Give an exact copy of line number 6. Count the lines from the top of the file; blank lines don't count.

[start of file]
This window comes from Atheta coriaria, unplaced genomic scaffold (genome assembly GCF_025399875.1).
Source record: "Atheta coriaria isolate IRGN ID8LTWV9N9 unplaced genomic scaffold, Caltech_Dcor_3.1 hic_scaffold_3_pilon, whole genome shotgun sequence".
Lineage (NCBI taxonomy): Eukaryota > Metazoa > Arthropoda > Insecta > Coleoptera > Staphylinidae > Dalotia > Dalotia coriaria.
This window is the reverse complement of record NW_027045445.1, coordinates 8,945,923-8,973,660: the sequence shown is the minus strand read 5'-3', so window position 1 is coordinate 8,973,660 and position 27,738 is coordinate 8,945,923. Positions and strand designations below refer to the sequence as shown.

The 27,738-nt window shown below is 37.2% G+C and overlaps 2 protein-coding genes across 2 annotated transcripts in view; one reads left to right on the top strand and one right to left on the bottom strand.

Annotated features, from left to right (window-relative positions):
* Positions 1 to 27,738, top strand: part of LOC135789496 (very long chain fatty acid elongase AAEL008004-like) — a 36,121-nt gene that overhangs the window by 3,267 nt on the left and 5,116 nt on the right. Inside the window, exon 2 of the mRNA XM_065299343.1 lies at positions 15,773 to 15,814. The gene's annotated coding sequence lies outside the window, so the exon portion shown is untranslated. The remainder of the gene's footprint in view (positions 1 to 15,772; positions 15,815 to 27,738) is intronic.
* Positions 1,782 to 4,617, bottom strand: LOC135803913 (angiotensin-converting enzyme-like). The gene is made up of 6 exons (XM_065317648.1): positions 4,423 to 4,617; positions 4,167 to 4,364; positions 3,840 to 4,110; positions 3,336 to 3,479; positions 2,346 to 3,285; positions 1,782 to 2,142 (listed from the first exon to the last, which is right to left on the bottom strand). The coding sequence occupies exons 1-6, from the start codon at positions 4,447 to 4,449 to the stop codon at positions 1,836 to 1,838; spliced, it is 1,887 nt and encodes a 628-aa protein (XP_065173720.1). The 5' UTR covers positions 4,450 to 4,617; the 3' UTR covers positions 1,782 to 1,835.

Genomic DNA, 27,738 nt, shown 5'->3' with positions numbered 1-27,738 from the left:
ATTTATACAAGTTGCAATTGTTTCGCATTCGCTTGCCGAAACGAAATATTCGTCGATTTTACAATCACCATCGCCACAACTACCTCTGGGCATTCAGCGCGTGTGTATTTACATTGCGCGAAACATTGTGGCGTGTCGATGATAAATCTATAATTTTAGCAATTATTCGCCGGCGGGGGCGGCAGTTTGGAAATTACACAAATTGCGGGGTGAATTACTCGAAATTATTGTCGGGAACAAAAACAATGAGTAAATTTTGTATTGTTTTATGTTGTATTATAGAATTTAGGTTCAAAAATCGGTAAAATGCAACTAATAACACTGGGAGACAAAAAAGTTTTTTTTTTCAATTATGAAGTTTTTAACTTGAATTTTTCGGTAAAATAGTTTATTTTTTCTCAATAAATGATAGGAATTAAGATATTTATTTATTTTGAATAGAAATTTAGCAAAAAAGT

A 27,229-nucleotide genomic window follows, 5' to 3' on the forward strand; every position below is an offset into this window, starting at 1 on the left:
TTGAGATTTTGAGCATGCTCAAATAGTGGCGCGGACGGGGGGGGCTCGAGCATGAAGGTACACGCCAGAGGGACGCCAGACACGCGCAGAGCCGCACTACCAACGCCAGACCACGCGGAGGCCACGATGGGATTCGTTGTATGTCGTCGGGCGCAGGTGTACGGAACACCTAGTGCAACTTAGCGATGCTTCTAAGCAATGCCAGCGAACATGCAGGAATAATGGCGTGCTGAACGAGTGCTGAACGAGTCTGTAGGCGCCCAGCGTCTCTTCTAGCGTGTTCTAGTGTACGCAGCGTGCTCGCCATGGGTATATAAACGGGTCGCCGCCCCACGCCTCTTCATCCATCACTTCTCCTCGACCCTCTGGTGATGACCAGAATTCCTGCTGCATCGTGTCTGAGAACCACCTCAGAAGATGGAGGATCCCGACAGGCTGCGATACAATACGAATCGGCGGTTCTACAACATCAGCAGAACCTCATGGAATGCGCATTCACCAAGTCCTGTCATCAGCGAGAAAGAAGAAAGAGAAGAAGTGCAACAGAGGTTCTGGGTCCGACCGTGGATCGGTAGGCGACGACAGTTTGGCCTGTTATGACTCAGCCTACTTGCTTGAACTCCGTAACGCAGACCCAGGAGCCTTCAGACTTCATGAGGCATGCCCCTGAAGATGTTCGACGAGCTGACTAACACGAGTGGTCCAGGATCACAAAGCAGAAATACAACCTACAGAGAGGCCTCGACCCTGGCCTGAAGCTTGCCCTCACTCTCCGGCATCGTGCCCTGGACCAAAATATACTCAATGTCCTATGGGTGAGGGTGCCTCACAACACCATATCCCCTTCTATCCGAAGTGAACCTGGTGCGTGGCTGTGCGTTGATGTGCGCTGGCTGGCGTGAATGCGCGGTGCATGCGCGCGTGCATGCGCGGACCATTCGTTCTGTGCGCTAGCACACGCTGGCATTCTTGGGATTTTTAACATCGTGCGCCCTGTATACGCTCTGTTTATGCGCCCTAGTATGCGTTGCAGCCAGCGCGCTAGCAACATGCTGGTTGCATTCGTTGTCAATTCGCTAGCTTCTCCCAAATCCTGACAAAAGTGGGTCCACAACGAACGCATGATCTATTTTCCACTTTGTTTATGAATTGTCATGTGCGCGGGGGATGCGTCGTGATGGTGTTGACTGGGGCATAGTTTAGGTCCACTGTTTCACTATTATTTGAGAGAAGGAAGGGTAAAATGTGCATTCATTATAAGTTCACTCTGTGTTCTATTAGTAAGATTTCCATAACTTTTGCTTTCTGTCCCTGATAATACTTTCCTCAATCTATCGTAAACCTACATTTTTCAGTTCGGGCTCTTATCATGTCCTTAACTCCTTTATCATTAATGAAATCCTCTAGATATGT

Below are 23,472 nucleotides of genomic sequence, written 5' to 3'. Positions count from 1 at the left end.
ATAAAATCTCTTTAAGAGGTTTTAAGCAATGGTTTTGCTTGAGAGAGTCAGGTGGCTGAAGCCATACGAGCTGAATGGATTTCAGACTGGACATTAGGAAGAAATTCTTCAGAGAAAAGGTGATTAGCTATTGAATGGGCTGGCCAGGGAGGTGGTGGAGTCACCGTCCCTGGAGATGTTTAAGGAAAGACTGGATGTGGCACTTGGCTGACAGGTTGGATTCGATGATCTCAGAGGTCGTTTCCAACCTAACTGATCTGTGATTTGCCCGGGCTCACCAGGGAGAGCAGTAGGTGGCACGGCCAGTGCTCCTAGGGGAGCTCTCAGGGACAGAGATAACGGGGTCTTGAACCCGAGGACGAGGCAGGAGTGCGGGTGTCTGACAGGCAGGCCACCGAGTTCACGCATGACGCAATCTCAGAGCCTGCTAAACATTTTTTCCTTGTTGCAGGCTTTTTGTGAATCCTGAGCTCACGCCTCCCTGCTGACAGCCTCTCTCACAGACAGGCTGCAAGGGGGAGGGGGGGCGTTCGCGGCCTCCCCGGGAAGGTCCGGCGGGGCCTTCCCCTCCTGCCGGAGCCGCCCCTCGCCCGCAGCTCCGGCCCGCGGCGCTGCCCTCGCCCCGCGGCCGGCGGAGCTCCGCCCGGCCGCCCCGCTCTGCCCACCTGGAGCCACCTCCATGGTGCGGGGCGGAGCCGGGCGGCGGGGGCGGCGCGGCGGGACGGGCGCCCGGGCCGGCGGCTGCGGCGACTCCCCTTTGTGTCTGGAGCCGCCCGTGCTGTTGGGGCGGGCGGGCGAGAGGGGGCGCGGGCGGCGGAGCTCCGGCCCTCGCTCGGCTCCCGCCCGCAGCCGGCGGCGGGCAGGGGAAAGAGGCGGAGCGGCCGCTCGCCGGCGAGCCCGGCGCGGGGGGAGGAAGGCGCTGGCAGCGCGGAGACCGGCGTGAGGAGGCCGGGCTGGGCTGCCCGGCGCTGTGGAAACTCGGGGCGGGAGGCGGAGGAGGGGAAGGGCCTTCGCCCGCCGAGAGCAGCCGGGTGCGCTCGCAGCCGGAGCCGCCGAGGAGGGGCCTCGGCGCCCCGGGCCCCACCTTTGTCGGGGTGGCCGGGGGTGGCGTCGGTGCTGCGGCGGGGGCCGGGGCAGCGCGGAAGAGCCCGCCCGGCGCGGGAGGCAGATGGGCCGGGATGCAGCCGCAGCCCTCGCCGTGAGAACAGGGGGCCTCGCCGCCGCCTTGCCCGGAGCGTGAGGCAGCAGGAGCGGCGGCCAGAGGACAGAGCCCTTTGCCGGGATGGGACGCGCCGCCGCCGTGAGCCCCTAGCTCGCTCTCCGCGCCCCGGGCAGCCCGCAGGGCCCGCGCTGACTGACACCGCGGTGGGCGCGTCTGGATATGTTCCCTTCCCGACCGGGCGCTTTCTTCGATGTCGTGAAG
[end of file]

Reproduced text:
Annotated features, from left to right (window-relative positions):